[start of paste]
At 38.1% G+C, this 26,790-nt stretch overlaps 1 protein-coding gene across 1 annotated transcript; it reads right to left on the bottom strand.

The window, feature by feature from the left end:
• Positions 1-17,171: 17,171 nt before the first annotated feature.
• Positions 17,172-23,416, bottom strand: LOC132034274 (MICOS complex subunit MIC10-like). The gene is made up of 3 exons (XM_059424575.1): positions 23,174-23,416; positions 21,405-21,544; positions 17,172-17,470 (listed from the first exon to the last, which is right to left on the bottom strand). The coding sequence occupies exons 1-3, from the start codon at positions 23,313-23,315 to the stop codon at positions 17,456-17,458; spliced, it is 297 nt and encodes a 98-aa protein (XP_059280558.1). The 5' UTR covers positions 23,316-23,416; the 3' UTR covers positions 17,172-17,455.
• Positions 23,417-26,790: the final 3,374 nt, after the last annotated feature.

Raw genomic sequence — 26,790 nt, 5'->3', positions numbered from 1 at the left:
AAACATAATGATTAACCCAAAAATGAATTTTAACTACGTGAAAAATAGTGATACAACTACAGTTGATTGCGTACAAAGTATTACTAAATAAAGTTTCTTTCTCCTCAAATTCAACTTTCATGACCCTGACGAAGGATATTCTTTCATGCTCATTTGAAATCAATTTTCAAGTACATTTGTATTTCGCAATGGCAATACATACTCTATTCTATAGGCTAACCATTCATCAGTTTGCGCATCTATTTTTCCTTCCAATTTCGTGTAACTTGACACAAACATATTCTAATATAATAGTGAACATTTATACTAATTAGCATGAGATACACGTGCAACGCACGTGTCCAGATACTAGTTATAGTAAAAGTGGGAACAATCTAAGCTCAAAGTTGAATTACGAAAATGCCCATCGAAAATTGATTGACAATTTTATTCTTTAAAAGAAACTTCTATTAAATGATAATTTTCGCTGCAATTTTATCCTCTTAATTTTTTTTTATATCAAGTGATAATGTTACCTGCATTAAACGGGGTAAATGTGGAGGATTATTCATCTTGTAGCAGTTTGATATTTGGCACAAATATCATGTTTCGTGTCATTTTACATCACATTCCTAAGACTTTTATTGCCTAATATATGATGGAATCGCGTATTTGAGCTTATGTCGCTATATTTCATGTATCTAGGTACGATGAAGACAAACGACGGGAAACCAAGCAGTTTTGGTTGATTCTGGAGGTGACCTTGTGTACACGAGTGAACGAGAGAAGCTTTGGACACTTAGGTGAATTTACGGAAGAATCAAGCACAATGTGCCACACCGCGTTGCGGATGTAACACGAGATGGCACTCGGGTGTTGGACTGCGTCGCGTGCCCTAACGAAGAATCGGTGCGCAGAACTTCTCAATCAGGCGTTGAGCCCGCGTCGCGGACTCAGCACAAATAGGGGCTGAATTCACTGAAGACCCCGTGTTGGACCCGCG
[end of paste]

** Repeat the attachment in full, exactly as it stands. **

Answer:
At 38.1% G+C, this 26,790-nt stretch overlaps 1 protein-coding gene across 1 annotated transcript; it reads right to left on the bottom strand.

The window, feature by feature from the left end:
• Positions 1-17,171: 17,171 nt before the first annotated feature.
• Positions 17,172-23,416, bottom strand: LOC132034274 (MICOS complex subunit MIC10-like). The gene is made up of 3 exons (XM_059424575.1): positions 23,174-23,416; positions 21,405-21,544; positions 17,172-17,470 (listed from the first exon to the last, which is right to left on the bottom strand). The coding sequence occupies exons 1-3, from the start codon at positions 23,313-23,315 to the stop codon at positions 17,456-17,458; spliced, it is 297 nt and encodes a 98-aa protein (XP_059280558.1). The 5' UTR covers positions 23,316-23,416; the 3' UTR covers positions 17,172-17,455.
• Positions 23,417-26,790: the final 3,374 nt, after the last annotated feature.

Raw genomic sequence — 26,790 nt, 5'->3', positions numbered from 1 at the left:
AAACATAATGATTAACCCAAAAATGAATTTTAACTACGTGAAAAATAGTGATACAACTACAGTTGATTGCGTACAAAGTATTACTAAATAAAGTTTCTTTCTCCTCAAATTCAACTTTCATGACCCTGACGAAGGATATTCTTTCATGCTCATTTGAAATCAATTTTCAAGTACATTTGTATTTCGCAATGGCAATACATACTCTATTCTATAGGCTAACCATTCATCAGTTTGCGCATCTATTTTTCCTTCCAATTTCGTGTAACTTGACACAAACATATTCTAATATAATAGTGAACATTTATACTAATTAGCATGAGATACACGTGCAACGCACGTGTCCAGATACTAGTTATAGTAAAAGTGGGAACAATCTAAGCTCAAAGTTGAATTACGAAAATGCCCATCGAAAATTGATTGACAATTTTATTCTTTAAAAGAAACTTCTATTAAATGATAATTTTCGCTGCAATTTTATCCTCTTAATTTTTTTTTATATCAAGTGATAATGTTACCTGCATTAAACGGGGTAAATGTGGAGGATTATTCATCTTGTAGCAGTTTGATATTTGGCACAAATATCATGTTTCGTGTCATTTTACATCACATTCCTAAGACTTTTATTGCCTAATATATGATGGAATCGCGTATTTGAGCTTATGTCGCTATATTTCATGTATCTAGGTACGATGAAGACAAACGACGGGAAACCAAGCAGTTTTGGTTGATTCTGGAGGTGACCTTGTGTACACGAGTGAACGAGAGAAGCTTTGGACACTTAGGTGAATTTACGGAAGAATCAAGCACAATGTGCCACACCGCGTTGCGGATGTAACACGAGATGGCACTCGGGTGTTGGACTGCGTCGCGTGCCCTAACGAAGAATCGGTGCGCAGAACTTCTCAATCAGGCGTTGAGCCCGCGTCGCGGACTCAGCACAAATAGGGGCTGAATTCACTGAAGACCCCGTGTTGGACCCGCG